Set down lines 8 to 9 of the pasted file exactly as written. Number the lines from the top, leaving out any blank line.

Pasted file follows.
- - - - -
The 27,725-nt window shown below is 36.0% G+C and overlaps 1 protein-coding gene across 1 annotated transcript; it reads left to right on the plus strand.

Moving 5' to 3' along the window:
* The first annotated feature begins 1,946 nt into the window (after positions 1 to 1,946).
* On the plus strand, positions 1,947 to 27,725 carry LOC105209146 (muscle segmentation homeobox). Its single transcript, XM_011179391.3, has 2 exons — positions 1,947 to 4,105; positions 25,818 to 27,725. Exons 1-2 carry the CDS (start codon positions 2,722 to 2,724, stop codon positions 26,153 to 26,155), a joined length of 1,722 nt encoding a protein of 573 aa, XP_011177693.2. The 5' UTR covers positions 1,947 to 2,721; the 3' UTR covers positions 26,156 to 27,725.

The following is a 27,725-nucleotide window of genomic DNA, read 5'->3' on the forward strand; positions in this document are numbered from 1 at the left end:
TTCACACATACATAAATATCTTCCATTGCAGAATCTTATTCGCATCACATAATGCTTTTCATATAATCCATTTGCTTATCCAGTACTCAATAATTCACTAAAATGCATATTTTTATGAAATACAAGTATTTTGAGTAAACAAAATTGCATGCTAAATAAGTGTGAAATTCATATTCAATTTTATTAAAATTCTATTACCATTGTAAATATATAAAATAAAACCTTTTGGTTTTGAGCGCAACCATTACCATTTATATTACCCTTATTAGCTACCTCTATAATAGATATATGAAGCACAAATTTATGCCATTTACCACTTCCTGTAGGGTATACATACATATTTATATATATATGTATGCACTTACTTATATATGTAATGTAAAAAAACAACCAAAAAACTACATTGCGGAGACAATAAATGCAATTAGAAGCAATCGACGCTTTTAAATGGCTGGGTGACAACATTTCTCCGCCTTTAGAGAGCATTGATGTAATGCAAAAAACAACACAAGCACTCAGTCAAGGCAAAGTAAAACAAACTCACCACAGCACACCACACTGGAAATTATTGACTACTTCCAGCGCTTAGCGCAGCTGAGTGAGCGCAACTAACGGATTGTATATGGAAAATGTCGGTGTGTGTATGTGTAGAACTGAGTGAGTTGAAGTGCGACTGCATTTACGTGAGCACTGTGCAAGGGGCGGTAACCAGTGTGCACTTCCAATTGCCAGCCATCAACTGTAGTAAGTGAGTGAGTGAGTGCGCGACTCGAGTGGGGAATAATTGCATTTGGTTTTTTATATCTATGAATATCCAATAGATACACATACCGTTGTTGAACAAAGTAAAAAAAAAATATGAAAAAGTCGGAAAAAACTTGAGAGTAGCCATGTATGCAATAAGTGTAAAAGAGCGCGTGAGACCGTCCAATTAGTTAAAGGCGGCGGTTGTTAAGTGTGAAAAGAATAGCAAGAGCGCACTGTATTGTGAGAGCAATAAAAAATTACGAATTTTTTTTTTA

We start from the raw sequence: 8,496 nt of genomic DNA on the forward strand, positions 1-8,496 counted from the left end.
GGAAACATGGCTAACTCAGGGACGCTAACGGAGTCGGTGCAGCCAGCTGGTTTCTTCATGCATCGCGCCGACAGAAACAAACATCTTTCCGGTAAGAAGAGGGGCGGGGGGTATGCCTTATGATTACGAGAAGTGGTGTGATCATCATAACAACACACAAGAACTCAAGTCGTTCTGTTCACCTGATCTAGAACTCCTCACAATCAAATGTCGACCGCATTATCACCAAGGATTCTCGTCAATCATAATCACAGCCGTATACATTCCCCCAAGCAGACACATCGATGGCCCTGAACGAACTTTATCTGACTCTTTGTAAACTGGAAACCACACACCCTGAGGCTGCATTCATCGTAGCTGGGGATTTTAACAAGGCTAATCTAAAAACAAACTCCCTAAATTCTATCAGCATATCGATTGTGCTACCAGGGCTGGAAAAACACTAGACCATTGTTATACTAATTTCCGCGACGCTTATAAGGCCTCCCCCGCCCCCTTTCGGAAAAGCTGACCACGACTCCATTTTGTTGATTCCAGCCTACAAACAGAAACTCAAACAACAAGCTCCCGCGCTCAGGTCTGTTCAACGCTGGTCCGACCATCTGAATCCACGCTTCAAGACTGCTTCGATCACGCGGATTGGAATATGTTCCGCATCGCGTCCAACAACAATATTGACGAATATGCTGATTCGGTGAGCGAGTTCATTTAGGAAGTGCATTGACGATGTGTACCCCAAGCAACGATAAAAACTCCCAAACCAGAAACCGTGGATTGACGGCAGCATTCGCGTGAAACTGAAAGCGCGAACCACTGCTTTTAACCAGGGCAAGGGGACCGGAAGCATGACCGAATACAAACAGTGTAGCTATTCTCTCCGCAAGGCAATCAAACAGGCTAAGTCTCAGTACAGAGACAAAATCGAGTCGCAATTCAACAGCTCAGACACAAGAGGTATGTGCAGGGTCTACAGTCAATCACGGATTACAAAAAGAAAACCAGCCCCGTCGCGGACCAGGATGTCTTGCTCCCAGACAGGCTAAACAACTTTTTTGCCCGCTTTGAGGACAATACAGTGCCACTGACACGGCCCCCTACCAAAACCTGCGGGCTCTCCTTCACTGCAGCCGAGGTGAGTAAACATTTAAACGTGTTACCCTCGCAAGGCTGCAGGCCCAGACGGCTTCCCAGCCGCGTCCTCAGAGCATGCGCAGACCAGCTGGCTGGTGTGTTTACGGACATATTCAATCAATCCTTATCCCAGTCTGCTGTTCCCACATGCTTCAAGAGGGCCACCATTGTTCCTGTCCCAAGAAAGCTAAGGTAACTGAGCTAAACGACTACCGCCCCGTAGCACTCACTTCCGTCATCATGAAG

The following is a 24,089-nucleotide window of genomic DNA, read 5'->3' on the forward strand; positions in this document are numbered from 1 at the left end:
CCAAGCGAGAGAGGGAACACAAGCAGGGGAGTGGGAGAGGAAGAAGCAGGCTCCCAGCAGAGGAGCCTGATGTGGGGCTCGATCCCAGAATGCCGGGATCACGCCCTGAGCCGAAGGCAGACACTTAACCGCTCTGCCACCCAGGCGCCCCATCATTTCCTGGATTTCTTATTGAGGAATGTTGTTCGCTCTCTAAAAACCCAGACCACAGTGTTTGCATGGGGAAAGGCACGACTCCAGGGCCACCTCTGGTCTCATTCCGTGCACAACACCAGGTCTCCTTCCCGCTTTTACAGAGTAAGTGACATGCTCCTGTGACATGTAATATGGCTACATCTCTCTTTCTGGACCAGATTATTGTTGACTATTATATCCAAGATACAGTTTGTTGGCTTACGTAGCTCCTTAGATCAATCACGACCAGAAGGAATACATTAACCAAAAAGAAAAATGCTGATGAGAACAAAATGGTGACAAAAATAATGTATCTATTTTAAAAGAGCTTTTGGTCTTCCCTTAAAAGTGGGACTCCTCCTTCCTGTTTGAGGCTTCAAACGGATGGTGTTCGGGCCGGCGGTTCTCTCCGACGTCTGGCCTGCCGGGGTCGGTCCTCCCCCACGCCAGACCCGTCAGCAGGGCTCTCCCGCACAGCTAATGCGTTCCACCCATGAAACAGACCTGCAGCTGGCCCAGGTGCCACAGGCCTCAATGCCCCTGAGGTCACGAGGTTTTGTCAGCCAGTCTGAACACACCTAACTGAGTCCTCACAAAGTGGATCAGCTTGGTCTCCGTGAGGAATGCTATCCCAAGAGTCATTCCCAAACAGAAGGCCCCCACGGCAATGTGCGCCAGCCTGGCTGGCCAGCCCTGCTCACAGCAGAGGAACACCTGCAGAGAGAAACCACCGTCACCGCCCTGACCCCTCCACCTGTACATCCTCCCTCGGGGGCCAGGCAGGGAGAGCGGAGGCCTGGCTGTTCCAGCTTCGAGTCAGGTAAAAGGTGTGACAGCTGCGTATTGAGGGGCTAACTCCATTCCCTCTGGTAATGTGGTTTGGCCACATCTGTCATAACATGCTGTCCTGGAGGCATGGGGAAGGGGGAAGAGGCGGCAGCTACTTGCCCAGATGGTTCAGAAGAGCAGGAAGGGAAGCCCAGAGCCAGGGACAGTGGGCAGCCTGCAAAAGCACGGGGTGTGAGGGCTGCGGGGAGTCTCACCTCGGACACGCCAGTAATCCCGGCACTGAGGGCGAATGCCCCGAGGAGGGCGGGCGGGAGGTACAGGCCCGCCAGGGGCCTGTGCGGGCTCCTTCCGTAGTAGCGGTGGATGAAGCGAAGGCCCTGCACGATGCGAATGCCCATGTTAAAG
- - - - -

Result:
GGAAACATGGCTAACTCAGGGACGCTAACGGAGTCGGTGCAGCCAGCTGGTTTCTTCATGCATCGCGCCGACAGAAACAAACATCTTTCCGGTAAGAAGAGGGGCGGGGGGTATGCCTTATGATTACGAGAAGTGGTGTGATCATCATAACAACACACAAGAACTCAAGTCGTTCTGTTCACCTGATCTAGAACTCCTCACAATCAAATGTCGACCGCATTATCACCAAGGATTCTCGTCAATCATAATCACAGCCGTATACATTCCCCCAAGCAGACACATCGATGGCCCTGAACGAACTTTATCTGACTCTTTGTAAACTGGAAACCACACACCCTGAGGCTGCATTCATCGTAGCTGGGGATTTTAACAAGGCTAATCTAAAAACAAACTCCCTAAATTCTATCAGCATATCGATTGTGCTACCAGGGCTGGAAAAACACTAGACCATTGTTATACTAATTTCCGCGACGCTTATAAGGCCTCCCCCGCCCCCTTTCGGAAAAGCTGACCACGACTCCATTTTGTTGATTCCAGCCTACAAACAGAAACTCAAACAACAAGCTCCCGCGCTCAGGTCTGTTCAACGCTGGTCCGACCATCTGAATCCACGCTTCAAGACTGCTTCGATCACGCGGATTGGAATATGTTCCGCATCGCGTCCAACAACAATATTGACGAATATGCTGATTCGGTGAGCGAGTTCATTTAGGAAGTGCATTGACGATGTGTACCCCAAGCAACGATAAAAACTCCCAAACCAGAAACCGTGGATTGACGGCAGCATTCGCGTGAAACTGAAAGCGCGAACCACTGCTTTTAACCAGGGCAAGGGGACCGGAAGCATGACCGAATACAAACAGTGTAGCTATTCTCTCCGCAAGGCAATCAAACAGGCTAAGTCTCAGTACAGAGACAAAATCGAGTCGCAATTCAACAGCTCAGACACAAGAGGTATGTGCAGGGTCTACAGTCAATCACGGATTACAAAAAGAAAACCAGCCCCGTCGCGGACCAGGATGTCTTGCTCCCAGACAGGCTAAACAACTTTTTTGCCCGCTTTGAGGACAATACAGTGCCACTGACACGGCCCCCTACCAAAACCTGCGGGCTCTCCTTCACTGCAGCCGAGGTGAGTAAACATTTAAACGTGTTACCCTCGCAAGGCTGCAGGCCCAGACGGCTTCCCAGCCGCGTCCTCAGAGCATGCGCAGACCAGCTGGCTGGTGTGTTTACGGACATATTCAATCAATCCTTATCCCAGTCTGCTGTTCCCACATGCTTCAAGAGGGCCACCATTGTTCCTGTCCCAAGAAAGCTAAGGTAACTGAGCTAAACGACTACCGCCCCGTAGCACTCACTTCCGTCATCATGAAG

The following is a 24,089-nucleotide window of genomic DNA, read 5'->3' on the forward strand; positions in this document are numbered from 1 at the left end: